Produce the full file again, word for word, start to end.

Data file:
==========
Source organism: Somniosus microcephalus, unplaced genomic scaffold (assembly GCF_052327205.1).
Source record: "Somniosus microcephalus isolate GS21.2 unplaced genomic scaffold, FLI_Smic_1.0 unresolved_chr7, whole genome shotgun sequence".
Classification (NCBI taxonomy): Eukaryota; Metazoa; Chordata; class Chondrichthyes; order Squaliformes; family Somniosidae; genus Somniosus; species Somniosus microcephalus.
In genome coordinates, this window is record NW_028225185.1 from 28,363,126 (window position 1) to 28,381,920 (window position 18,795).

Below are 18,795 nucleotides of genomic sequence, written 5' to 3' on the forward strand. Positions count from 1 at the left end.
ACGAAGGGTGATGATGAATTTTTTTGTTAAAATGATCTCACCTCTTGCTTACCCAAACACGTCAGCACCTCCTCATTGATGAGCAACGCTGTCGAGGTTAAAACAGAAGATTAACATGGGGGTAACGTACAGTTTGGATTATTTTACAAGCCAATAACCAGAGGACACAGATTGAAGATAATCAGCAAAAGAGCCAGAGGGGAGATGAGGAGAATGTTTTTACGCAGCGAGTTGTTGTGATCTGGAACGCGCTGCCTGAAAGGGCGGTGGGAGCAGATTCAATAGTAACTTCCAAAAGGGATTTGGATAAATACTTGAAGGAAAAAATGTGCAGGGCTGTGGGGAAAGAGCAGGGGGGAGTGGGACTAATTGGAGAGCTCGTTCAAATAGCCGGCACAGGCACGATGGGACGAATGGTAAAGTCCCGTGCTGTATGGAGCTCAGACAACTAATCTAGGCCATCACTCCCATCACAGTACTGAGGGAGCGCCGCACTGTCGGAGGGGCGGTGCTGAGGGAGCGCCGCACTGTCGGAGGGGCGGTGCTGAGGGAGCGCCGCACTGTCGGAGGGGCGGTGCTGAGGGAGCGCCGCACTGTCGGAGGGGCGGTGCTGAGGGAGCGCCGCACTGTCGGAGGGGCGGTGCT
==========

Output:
Source organism: Somniosus microcephalus, unplaced genomic scaffold (assembly GCF_052327205.1).
Source record: "Somniosus microcephalus isolate GS21.2 unplaced genomic scaffold, FLI_Smic_1.0 unresolved_chr7, whole genome shotgun sequence".
Classification (NCBI taxonomy): Eukaryota; Metazoa; Chordata; class Chondrichthyes; order Squaliformes; family Somniosidae; genus Somniosus; species Somniosus microcephalus.
In genome coordinates, this window is record NW_028225185.1 from 28,363,126 (window position 1) to 28,381,920 (window position 18,795).

Below are 18,795 nucleotides of genomic sequence, written 5' to 3' on the forward strand. Positions count from 1 at the left end.
ACGAAGGGTGATGATGAATTTTTTTGTTAAAATGATCTCACCTCTTGCTTACCCAAACACGTCAGCACCTCCTCATTGATGAGCAACGCTGTCGAGGTTAAAACAGAAGATTAACATGGGGGTAACGTACAGTTTGGATTATTTTACAAGCCAATAACCAGAGGACACAGATTGAAGATAATCAGCAAAAGAGCCAGAGGGGAGATGAGGAGAATGTTTTTACGCAGCGAGTTGTTGTGATCTGGAACGCGCTGCCTGAAAGGGCGGTGGGAGCAGATTCAATAGTAACTTCCAAAAGGGATTTGGATAAATACTTGAAGGAAAAAATGTGCAGGGCTGTGGGGAAAGAGCAGGGGGGAGTGGGACTAATTGGAGAGCTCGTTCAAATAGCCGGCACAGGCACGATGGGACGAATGGTAAAGTCCCGTGCTGTATGGAGCTCAGACAACTAATCTAGGCCATCACTCCCATCACAGTACTGAGGGAGCGCCGCACTGTCGGAGGGGCGGTGCTGAGGGAGCGCCGCACTGTCGGAGGGGCGGTGCTGAGGGAGCGCCGCACTGTCGGAGGGGCGGTGCTGAGGGAGCGCCGCACTGTCGGAGGGGCGGTGCTGAGGGAGCGCCGCACTGTCGGAGGGGCGGTGCT